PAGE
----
On Friday, June 14 we celebrated the completion of the OpenCape regional, open access, fiber-optic network. Construction of over 300 miles of network is completed, serving 37 towns in ways that are both immediately needed and not yet imagined.
The celebration was hosted by Massachusetts Maritime Academy, featuring Governor Deval Patrick, State Senate President Therese Murray and Senator Dan Wolf. It was attended by many legislators and town Selectmen.
The celebration was the fruit of a seed planted seven years ago by businesses and organizations that were frustrated by a system that did not meet their needs. It became evident that if was going to change, they needed to do it. Now, the network is a state-of-the-art infrastructure that runs through 70 anchor institutions, connecting to schools, hospitals, businesses and more.
So what do we do with it? Several speakers shared their thoughts and experiences
Governor Patrick, one of the earliest and most steadfast supporters of the build, shared a story about a family in Western Massachusetts who did their homework in the car in a library parking lot. It was the only wifi hotspot for miles. He said he often thought of that family, and the ways people in these two regions (western Massachusetts and Cape Cod) feel cut off from the economic mainstream.
He observed that brain power is Massachusetts’ most important domestic product, and that technology is the new roads and bridges. Government can’t solve every problem, he said, but it can help us help ourselves.
“Growth is a choice,” Governor Patrick said. “Make the most of it.”
Senator Wolf described his business, Cape Air, as “a tech company that flies airplanes.” You can’t have a business without technology.
The project is fueled by funding and thousands of hours of volunteer time. The first money came via the Cape and Islands license plate, through the Economic Development Council. This seed money allowed OpenCape to hire the first people, getting the ball rolling. From there, they were able to secure federal funding. Over 120 similar projects have been federally funded across the country.
CapeNet is the operator of the OpenCape Network. Alan Davis, President and CEO of CapeNet, said they are “in for the long haul and we will do what it takes. The entire region will be proud to say they were part of this project.’
The celebration was not a time to rest on laurels. As Dan Vortherms, CEO of OpenCape Corporation, pointed out, the network is not the end. It’s the means to an end. There’s no corporate entity that dictates how it is used. Anyone can gain access and provide advanced service.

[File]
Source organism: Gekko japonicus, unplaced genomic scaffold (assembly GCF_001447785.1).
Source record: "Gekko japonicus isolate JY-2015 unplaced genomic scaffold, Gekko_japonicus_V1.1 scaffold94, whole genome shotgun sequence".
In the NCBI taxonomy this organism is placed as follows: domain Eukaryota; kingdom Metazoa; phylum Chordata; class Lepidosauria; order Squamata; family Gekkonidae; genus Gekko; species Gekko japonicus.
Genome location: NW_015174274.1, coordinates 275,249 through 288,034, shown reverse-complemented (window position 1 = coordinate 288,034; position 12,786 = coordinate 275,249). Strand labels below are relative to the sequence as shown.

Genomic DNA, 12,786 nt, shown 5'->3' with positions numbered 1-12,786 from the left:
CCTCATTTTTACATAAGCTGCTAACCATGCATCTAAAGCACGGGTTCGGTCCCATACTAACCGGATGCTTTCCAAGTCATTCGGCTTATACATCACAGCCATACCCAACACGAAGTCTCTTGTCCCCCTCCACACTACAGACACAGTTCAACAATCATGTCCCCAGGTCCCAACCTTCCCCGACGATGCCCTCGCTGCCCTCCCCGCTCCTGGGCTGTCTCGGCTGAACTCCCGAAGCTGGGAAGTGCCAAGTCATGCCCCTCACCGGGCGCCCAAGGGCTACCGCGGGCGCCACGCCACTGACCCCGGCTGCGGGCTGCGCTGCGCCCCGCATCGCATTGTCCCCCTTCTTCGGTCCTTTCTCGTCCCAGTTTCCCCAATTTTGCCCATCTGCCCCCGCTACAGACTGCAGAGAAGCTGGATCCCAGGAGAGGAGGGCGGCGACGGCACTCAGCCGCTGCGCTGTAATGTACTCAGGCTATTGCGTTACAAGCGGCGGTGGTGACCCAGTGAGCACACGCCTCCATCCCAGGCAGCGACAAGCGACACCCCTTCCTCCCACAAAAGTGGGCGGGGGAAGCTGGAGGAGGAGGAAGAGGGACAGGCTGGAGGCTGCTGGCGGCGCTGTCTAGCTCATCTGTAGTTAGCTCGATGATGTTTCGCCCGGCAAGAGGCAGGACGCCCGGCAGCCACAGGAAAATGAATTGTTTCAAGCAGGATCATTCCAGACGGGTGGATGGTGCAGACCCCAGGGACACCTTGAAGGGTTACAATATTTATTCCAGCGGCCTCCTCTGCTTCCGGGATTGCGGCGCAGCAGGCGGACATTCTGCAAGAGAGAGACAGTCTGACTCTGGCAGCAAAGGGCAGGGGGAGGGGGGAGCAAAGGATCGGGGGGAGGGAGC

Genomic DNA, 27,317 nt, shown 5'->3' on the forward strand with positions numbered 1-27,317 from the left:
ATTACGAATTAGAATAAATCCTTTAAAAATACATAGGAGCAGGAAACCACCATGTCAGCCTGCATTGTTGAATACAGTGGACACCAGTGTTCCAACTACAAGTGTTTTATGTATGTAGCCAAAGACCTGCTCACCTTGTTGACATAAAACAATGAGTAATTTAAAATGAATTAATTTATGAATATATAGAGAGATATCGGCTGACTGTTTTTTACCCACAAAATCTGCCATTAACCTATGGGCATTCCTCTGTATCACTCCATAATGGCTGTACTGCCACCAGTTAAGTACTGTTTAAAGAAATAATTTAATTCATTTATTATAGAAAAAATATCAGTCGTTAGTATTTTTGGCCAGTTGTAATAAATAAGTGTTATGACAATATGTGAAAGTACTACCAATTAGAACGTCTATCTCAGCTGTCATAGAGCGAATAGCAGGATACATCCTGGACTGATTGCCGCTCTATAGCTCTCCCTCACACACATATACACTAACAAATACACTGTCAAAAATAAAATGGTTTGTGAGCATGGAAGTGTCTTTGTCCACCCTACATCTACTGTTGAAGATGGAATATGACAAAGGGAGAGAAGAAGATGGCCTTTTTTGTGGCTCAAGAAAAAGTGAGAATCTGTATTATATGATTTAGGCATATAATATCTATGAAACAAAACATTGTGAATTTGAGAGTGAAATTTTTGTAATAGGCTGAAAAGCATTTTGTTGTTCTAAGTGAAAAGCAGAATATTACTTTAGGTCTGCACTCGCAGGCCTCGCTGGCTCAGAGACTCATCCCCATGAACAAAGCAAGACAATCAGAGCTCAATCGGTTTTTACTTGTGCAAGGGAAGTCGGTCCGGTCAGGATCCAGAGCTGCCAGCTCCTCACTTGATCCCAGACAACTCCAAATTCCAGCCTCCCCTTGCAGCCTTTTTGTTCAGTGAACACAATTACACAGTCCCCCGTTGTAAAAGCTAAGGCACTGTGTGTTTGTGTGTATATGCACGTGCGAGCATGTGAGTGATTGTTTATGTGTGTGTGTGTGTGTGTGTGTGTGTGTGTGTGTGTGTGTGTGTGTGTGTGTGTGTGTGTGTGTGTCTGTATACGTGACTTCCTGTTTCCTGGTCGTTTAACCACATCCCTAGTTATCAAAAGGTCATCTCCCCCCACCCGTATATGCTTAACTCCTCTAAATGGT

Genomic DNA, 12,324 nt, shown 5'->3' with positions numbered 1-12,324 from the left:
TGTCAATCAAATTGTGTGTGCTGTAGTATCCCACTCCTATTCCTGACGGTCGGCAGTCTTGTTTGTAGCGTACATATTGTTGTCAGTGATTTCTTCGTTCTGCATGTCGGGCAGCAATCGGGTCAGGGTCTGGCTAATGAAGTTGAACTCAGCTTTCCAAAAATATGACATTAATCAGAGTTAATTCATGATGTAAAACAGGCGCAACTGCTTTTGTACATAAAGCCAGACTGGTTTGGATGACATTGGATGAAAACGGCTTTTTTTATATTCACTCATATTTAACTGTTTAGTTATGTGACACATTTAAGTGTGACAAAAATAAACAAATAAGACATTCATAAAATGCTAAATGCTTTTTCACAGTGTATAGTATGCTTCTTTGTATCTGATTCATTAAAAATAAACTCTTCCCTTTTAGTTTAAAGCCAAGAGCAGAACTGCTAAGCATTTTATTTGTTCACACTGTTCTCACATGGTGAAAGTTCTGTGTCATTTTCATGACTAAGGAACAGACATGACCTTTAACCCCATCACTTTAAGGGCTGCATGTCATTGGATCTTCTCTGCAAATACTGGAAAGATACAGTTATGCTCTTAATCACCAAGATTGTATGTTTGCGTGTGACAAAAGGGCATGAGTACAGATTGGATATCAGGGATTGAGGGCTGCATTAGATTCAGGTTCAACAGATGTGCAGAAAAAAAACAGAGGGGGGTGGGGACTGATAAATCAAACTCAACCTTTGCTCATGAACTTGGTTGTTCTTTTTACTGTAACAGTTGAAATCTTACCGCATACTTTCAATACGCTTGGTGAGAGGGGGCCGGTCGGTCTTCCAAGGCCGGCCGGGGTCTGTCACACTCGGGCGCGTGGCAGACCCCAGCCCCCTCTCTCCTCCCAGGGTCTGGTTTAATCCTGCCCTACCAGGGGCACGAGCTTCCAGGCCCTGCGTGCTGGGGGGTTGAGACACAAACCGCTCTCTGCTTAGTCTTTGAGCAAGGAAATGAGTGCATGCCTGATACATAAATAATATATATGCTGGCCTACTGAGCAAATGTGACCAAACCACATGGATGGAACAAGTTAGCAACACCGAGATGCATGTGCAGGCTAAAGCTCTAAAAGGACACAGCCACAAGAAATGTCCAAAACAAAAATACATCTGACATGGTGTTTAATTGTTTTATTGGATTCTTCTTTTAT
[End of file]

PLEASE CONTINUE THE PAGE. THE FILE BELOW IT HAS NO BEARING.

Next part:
What does it mean to your industry?
The first customer was Otis Air Force Base, which shows faith in the reliability of the network and the project.
Brigadier General Gary W. Keefe, Executive Director of Massachusetts Military Reservation, observed that “if you are one of the communities that’s not connected, you are so far behind.” The network allows the base to partner with the public sector and private companies. “With Otis’ 24/7 mission,” he said, “it’s a beautiful fit.”
Art Gaylord, Chairman of the OpenCape Board and Director of Computer Information Services at WHOI became involved because part of his job is providing network connectivity. At WHOI, he struggled with getting enough bandwidth in the relative seclusion of Woods Hole.
As they developed the plan for the network, they “future proofed” for the things they’d need down the road. These aren’t esoteric goals, Art said, it’s serving the needs of everybody – not just the most exotic needs. “Let’s think beyond the everyday.”
The new network allows for telepresence and is designed for extremely short delays. The science happening onboard ships is available to share – everyone can see what’s happening, in real time. We could stream science as it happens into the schools. It would be the best field trip ever, with no bus ride.
This example is also applicable to health care and many other industries. A world-class infrastructure serves the region in terms of jobs and can bring communities together on tough issues (like wastewater).
Good decisions need good data. We can use the network for this, including by engaging citizens. All of it is possible. It only takes imagination.
Furthermore, open access means open competition. If a need isn’t being met, anyone can step in and fill it. How rich this becomes depends on the efforts of all of us.
Craig Settles, author of Building the Gigabit City, said the way to get people to care is to help them understand where the value is. He gave us four ways to to illustrate value:
1) Improve how we educate. Work groups become the world. We can collaborate with other schools, and other countries.
2) Streamline the business of local government, so there are more people online, not in line. This makes for a more engaged population.
3) Transform health service delivery. Connect hospital facilities, physicians and specialists so all can communicate across the state or country. Possibilities include tele-health developments, basic level preventative health care, and ways to enable seniors to stay in their own homes.
4) Foster economic development. The network encourages companies to come here or to grow here. Broadband is a major tool of how people do business. The network enables people to start businesses at home – big businesses and micro businesses. Video conferencing and collaborating is made easier. Other cities are starting to demonstrate economic advancement.
Craig concluded with the observation that successful network projects do one main project. What’s ours? A project builds credibility and financial sustainability.
The OpenCape Network happened because we all worked together. And now that it’s here, we can all work together better. Think of the possibilities.